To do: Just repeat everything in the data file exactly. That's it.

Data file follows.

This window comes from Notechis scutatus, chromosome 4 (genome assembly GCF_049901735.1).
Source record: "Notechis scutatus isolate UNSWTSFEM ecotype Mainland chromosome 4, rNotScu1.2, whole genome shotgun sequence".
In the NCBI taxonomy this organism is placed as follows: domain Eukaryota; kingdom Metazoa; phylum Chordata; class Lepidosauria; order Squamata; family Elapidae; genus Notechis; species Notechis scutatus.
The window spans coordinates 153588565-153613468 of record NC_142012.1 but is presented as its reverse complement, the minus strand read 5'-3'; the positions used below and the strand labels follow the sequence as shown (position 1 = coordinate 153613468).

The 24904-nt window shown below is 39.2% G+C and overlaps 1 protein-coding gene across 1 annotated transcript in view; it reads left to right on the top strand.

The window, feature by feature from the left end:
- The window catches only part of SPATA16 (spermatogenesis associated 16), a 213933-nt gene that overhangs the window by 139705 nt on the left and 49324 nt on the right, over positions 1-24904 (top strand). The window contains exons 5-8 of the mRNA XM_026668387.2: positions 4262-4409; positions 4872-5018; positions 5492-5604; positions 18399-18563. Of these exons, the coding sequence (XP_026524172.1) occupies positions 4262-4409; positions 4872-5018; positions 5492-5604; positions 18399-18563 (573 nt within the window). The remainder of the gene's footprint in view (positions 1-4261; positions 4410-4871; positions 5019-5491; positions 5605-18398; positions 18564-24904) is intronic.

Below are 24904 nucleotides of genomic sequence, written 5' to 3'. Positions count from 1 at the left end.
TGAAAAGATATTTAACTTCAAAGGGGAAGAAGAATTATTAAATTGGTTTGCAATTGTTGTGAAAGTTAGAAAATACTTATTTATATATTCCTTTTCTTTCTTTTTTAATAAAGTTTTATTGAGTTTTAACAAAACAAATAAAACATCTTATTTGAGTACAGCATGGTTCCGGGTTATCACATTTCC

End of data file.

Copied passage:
This window comes from Notechis scutatus, chromosome 4 (genome assembly GCF_049901735.1).
Source record: "Notechis scutatus isolate UNSWTSFEM ecotype Mainland chromosome 4, rNotScu1.2, whole genome shotgun sequence".
In the NCBI taxonomy this organism is placed as follows: domain Eukaryota; kingdom Metazoa; phylum Chordata; class Lepidosauria; order Squamata; family Elapidae; genus Notechis; species Notechis scutatus.
The window spans coordinates 153588565-153613468 of record NC_142012.1 but is presented as its reverse complement, the minus strand read 5'-3'; the positions used below and the strand labels follow the sequence as shown (position 1 = coordinate 153613468).

The 24904-nt window shown below is 39.2% G+C and overlaps 1 protein-coding gene across 1 annotated transcript in view; it reads left to right on the top strand.

The window, feature by feature from the left end:
- The window catches only part of SPATA16 (spermatogenesis associated 16), a 213933-nt gene that overhangs the window by 139705 nt on the left and 49324 nt on the right, over positions 1-24904 (top strand). The window contains exons 5-8 of the mRNA XM_026668387.2: positions 4262-4409; positions 4872-5018; positions 5492-5604; positions 18399-18563. Of these exons, the coding sequence (XP_026524172.1) occupies positions 4262-4409; positions 4872-5018; positions 5492-5604; positions 18399-18563 (573 nt within the window). The remainder of the gene's footprint in view (positions 1-4261; positions 4410-4871; positions 5019-5491; positions 5605-18398; positions 18564-24904) is intronic.

Below are 24904 nucleotides of genomic sequence, written 5' to 3'. Positions count from 1 at the left end.
TGAAAAGATATTTAACTTCAAAGGGGAAGAAGAATTATTAAATTGGTTTGCAATTGTTGTGAAAGTTAGAAAATACTTATTTATATATTCCTTTTCTTTCTTTTTTAATAAAGTTTTATTGAGTTTTAACAAAACAAATAAAACATCTTATTTGAGTACAGCATGGTTCCGGGTTATCACATTTCC